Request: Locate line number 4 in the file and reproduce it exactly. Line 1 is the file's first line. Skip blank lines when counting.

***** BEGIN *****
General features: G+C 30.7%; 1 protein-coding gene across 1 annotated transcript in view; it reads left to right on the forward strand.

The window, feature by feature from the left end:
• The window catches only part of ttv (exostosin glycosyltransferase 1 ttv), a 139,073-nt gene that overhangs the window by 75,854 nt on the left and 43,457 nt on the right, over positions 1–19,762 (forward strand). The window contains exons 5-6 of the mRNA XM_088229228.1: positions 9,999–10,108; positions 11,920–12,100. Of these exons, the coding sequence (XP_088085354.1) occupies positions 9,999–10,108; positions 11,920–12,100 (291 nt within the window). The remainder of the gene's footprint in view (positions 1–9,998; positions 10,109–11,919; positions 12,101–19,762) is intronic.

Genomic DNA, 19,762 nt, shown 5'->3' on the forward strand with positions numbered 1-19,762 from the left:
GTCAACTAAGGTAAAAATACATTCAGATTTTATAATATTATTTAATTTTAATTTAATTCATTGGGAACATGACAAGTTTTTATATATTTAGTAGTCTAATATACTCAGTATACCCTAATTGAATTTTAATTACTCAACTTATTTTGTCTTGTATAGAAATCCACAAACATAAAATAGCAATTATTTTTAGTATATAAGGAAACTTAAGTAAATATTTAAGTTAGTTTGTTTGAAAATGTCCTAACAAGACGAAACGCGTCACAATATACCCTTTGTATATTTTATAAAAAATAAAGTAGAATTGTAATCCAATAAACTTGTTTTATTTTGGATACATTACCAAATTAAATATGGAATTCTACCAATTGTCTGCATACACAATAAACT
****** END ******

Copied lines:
Genomic DNA, 19,762 nt, shown 5'->3' on the forward strand with positions numbered 1-19,762 from the left: